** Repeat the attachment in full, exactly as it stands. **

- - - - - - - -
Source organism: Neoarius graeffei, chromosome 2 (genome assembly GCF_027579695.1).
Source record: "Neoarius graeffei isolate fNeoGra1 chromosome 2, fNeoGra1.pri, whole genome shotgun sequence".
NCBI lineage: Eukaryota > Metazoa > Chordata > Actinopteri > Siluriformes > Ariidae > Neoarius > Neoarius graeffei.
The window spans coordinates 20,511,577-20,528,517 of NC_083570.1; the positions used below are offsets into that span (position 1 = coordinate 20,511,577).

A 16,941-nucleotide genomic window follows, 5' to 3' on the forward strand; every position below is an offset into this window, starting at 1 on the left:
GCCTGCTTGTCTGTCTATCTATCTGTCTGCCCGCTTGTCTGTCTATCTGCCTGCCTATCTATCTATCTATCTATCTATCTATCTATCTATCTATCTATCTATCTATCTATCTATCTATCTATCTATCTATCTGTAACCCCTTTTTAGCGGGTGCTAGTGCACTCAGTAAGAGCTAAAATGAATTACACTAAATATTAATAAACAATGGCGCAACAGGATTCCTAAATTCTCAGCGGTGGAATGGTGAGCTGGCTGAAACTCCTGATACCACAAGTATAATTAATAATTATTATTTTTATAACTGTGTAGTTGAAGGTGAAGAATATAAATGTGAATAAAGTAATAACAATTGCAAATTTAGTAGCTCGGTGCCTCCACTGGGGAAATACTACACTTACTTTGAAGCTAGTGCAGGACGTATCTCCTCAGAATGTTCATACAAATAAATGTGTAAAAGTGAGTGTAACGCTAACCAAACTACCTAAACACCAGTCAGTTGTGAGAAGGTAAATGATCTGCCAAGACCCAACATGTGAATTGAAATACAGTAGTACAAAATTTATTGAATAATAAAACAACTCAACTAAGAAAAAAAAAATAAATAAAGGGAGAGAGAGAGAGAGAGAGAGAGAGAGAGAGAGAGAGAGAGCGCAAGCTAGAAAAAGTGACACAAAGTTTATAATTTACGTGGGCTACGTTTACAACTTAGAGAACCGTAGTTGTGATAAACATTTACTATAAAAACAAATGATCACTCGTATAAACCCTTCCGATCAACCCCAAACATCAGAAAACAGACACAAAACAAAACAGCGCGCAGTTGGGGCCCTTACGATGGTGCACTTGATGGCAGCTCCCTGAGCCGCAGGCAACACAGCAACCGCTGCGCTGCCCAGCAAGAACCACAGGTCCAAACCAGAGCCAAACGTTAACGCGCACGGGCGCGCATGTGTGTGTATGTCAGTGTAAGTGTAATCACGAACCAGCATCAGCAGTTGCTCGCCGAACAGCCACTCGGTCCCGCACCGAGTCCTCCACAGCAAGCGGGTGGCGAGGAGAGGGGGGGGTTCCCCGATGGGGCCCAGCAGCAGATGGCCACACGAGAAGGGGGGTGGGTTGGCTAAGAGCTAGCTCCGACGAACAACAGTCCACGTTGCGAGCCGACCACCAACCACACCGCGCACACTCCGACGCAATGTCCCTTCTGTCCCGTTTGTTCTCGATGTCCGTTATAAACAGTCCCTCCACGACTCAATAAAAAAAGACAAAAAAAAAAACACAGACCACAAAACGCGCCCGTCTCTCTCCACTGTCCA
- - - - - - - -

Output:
Source organism: Neoarius graeffei, chromosome 2 (genome assembly GCF_027579695.1).
Source record: "Neoarius graeffei isolate fNeoGra1 chromosome 2, fNeoGra1.pri, whole genome shotgun sequence".
NCBI lineage: Eukaryota > Metazoa > Chordata > Actinopteri > Siluriformes > Ariidae > Neoarius > Neoarius graeffei.
The window spans coordinates 20,511,577-20,528,517 of NC_083570.1; the positions used below are offsets into that span (position 1 = coordinate 20,511,577).

A 16,941-nucleotide genomic window follows, 5' to 3' on the forward strand; every position below is an offset into this window, starting at 1 on the left:
GCCTGCTTGTCTGTCTATCTATCTGTCTGCCCGCTTGTCTGTCTATCTGCCTGCCTATCTATCTATCTATCTATCTATCTATCTATCTATCTATCTATCTATCTATCTATCTATCTATCTATCTATCTATCTGTAACCCCTTTTTAGCGGGTGCTAGTGCACTCAGTAAGAGCTAAAATGAATTACACTAAATATTAATAAACAATGGCGCAACAGGATTCCTAAATTCTCAGCGGTGGAATGGTGAGCTGGCTGAAACTCCTGATACCACAAGTATAATTAATAATTATTATTTTTATAACTGTGTAGTTGAAGGTGAAGAATATAAATGTGAATAAAGTAATAACAATTGCAAATTTAGTAGCTCGGTGCCTCCACTGGGGAAATACTACACTTACTTTGAAGCTAGTGCAGGACGTATCTCCTCAGAATGTTCATACAAATAAATGTGTAAAAGTGAGTGTAACGCTAACCAAACTACCTAAACACCAGTCAGTTGTGAGAAGGTAAATGATCTGCCAAGACCCAACATGTGAATTGAAATACAGTAGTACAAAATTTATTGAATAATAAAACAACTCAACTAAGAAAAAAAAAATAAATAAAGGGAGAGAGAGAGAGAGAGAGAGAGAGAGAGAGAGAGAGAGAGCGCAAGCTAGAAAAAGTGACACAAAGTTTATAATTTACGTGGGCTACGTTTACAACTTAGAGAACCGTAGTTGTGATAAACATTTACTATAAAAACAAATGATCACTCGTATAAACCCTTCCGATCAACCCCAAACATCAGAAAACAGACACAAAACAAAACAGCGCGCAGTTGGGGCCCTTACGATGGTGCACTTGATGGCAGCTCCCTGAGCCGCAGGCAACACAGCAACCGCTGCGCTGCCCAGCAAGAACCACAGGTCCAAACCAGAGCCAAACGTTAACGCGCACGGGCGCGCATGTGTGTGTATGTCAGTGTAAGTGTAATCACGAACCAGCATCAGCAGTTGCTCGCCGAACAGCCACTCGGTCCCGCACCGAGTCCTCCACAGCAAGCGGGTGGCGAGGAGAGGGGGGGGTTCCCCGATGGGGCCCAGCAGCAGATGGCCACACGAGAAGGGGGGTGGGTTGGCTAAGAGCTAGCTCCGACGAACAACAGTCCACGTTGCGAGCCGACCACCAACCACACCGCGCACACTCCGACGCAATGTCCCTTCTGTCCCGTTTGTTCTCGATGTCCGTTATAAACAGTCCCTCCACGACTCAATAAAAAAAGACAAAAAAAAAAACACAGACCACAAAACGCGCCCGTCTCTCTCCACTGTCCA